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Temporomandibular Disorders (TMD)

Temporomandibular disorders (TMD) happen as a result of problems with the jaw, jaw joint, and surrounding facial muscles that control chewing and moving the jaw. These disorders are often incorrectly called TMJ, for temporomandibular joint.

What Is the Temporomandibular Joint?

The temporomandibular joint is the hinge joint that connects the lower jaw (mandible) to the temporal bone of the skull, which is immediately in front of the ear on each side of your head. The joints are flexible, allowing the jaw to move smoothly up and down and side to side and enabling you to talk, chew, and yawn. Muscles attached to and surrounding the jaw joint control the position and movement of the jaw.

What Causes TMD?

The cause of TMD is not clear, but dentists believe that symptoms arise from problems with the muscles of the jaw or with the parts of the joint itself.

Injury to the jaw, temporomandibular joint, or muscles of the head and neck -- such as from a heavy blow or whiplash -- can cause TMD. Other possible causes include:

  • Grinding or clenching the teeth, which puts a lot of pressure on the TMJ
  • Dislocation of the soft cushion or disc between the ball and socket
  • Presence of osteoarthritis or rheumatoid arthritis in the TMJ
  • Stress, which can cause a person to tighten facial and jaw muscles or clench the teeth

TMJ - Illustration of Temporomandibular Joint

What Are the Symptoms of TMD?

People with TMD can have severe pain and discomfort that can be temporary or last for many years. More women than men experience TMD and TMD is seen most commonly in people between the ages of 20 and 40.

Common symptoms of TMD include:

  • Pain or tenderness in the face, jaw joint area, neck and shoulders, and in or around the ear when you chew, speak, or open your mouth wide
  • Limited ability to open the mouth very wide
  • Jaws that get "stuck" or "lock" in the open- or closed-mouth position
  • Clicking, popping, or grating sounds in the jaw joint when opening or closing the mouth (which may or may not be accompanied by pain)
  • A tired feeling in the face
  • Difficulty chewing or a sudden uncomfortable bite -- as if the upper and lower teeth are not fitting together properly
  • Swelling on the side of the face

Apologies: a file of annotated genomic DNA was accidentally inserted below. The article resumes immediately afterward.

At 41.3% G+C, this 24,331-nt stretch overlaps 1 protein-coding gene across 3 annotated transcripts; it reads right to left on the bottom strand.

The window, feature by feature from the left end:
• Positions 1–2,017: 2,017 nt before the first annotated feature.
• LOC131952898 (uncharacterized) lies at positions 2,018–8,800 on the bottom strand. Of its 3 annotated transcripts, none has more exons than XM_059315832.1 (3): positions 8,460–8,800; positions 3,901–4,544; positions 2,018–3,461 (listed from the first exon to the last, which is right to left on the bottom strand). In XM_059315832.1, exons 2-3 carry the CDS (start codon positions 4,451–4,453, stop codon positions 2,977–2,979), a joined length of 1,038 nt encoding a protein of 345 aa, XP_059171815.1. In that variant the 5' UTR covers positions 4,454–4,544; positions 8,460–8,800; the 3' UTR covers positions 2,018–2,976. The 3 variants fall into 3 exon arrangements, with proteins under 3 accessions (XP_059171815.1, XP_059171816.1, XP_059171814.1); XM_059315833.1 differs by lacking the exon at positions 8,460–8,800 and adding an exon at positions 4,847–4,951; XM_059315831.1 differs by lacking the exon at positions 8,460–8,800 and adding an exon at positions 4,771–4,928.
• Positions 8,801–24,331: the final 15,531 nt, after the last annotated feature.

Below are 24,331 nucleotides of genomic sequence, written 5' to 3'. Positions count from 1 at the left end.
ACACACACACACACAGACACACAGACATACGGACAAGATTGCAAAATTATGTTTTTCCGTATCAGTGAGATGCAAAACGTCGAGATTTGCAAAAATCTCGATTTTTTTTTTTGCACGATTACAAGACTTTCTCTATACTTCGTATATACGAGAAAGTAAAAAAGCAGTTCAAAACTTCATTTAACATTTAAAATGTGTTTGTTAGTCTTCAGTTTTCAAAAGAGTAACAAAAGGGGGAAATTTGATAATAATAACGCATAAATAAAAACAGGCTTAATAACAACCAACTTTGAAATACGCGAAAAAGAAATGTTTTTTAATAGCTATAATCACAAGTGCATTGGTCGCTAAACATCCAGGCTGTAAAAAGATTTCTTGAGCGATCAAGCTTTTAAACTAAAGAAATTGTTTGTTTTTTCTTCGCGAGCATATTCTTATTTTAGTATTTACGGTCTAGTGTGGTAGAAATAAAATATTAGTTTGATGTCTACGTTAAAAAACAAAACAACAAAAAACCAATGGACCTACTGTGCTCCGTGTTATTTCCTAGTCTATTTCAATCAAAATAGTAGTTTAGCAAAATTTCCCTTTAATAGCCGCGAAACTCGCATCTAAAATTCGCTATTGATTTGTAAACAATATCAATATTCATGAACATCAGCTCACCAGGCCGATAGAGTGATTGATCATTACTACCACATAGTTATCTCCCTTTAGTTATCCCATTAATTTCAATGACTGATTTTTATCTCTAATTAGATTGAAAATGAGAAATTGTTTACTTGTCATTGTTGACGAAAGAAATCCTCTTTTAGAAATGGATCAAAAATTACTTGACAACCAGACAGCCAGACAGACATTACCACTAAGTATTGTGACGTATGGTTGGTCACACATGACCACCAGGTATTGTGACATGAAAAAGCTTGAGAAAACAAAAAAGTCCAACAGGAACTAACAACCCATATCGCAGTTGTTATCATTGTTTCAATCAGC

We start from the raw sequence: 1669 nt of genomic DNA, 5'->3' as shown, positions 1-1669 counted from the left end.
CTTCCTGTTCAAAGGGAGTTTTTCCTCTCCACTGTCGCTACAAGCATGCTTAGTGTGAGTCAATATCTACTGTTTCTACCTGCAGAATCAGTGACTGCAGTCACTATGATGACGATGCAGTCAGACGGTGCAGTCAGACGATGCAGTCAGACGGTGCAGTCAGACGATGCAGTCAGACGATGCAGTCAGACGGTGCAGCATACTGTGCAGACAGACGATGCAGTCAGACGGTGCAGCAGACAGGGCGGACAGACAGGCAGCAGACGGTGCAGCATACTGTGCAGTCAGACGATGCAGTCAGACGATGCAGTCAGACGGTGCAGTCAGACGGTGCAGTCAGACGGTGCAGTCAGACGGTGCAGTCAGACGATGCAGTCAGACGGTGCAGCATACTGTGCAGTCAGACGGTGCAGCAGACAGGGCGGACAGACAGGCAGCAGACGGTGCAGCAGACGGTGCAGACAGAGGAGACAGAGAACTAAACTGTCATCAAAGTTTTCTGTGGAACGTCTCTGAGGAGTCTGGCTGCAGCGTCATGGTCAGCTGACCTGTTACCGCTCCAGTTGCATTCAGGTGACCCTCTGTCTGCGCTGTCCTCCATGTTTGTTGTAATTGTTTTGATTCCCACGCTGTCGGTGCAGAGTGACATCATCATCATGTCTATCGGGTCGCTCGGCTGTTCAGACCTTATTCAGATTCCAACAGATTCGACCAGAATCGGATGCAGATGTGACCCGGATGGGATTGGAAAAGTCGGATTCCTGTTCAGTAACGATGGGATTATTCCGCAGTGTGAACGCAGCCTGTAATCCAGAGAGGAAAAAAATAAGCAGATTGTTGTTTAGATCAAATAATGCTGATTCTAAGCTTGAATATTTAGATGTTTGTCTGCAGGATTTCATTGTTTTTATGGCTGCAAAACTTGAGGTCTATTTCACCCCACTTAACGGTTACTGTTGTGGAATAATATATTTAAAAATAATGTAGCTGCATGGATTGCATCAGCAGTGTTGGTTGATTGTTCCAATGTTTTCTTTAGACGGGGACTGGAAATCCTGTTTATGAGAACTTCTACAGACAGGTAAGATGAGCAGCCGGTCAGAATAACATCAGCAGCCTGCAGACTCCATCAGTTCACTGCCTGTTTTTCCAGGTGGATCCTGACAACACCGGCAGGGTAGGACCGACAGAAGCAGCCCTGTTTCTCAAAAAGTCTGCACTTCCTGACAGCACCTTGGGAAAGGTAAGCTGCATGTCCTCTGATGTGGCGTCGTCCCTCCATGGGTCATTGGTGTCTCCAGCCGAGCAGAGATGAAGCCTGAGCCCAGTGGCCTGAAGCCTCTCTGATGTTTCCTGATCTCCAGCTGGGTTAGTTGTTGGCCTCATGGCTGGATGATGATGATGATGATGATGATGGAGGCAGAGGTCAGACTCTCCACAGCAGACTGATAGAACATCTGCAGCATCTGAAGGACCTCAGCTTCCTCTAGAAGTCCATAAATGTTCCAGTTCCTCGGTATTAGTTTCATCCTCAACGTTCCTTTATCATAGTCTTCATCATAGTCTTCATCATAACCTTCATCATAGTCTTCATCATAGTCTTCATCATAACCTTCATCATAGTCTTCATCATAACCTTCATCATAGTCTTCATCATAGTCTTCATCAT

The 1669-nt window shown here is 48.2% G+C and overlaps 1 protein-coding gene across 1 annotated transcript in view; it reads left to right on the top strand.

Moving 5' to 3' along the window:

Other common symptoms of TMD include toothaches, headaches, neckaches, dizziness, earaches, and hearing problems.

How Is TMD Diagnosed?

Because many other conditions can cause similar symptoms -- including a toothache, sinus problems, arthritis, or gum disease -- your dentist will conduct a careful patient history and physical exam to determine the cause of your TMD symptoms.

He or she will examine the temporomandibular joints for pain or tenderness; listen for clicking, popping, or grating sounds during jaw movement; look for limited motion or locking of the jaw while opening or closing the mouth; and examine bite and facial muscle function. Sometimes panoramic X-rays will be taken. These full-face X-rays allow your dentist to view the entire jaw, TMJ, and teeth to make sure other problems aren't causing the symptoms. Sometimes other imaging tests, such as magnetic resonance imaging (MRI) or a computer tomography (CT), are needed. The MRI views the soft tissue, such as the TMJ disc, to see if it is in the proper position as the jaw moves. A CT scan helps view the bony detail of the joint.

Your dentist may decide to send you to an oral surgeon (also called a maxillofacial surgeon) for further care and treatment. This type of doctor specializes in surgical procedures in and about the entire face, mouth, and jaw area.

How Do I Measure Up? Get the Facts Fast!

Number of Days Per Week I Floss

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Only 18.5% of Americans never floss. You are missing out on a simple way to make a big difference in the health of your mouth. Regardless of how well you brush, plaque still forms between your teeth and along your gums. Floss removes food trapped between the teeth and removes the film of bacteria that forms there before it turns to plaque, which can cause inflamed gums (gingivitis), cavities, and tooth loss. Try flossing just one tooth to get started.

You are one of 31% of Americans who don't floss daily. You are missing out on a simple way to make a big difference in the health of your mouth. Regardless of how well you brush, plaque still forms between your teeth and along your gums. Toothbrush bristles alone cannot clean effectively between these tight spaces. Flossing removes up to 80% of the film that hardens to plaque, which can cause inflamed gums (gingivitis), cavities, and tooth loss. Aim for 3 more days!

You are one of 31% of Americans who don't floss daily, but you're well on your way to making a positive impact on your teeth and gums. Regardless of how well you brush, plaque still forms between your teeth and along your gums. Toothbrush bristles alone cannot clean effectively between these tight spaces. Flossing removes up to 80% of the film that hardens to plaque, which can cause inflamed gums (gingivitis), cavities, and tooth loss. Aim for all 7 days!

Only 50.5% of Americans floss daily, and good for you that you are one of them! Regardless of how well you brush, plaque still forms between your teeth and along your gums. Toothbrush bristles alone cannot clean effectively between these tight spaces. Flossing removes up to 80% of the film that hardens to plaque, which can cause inflamed gums (gingivitis), cavities, and tooth loss. Congratulations on your good oral health habit!

SOURCES:

American Dental Association, Healthy People 2010

This tool is intended only for adults 18 and older.

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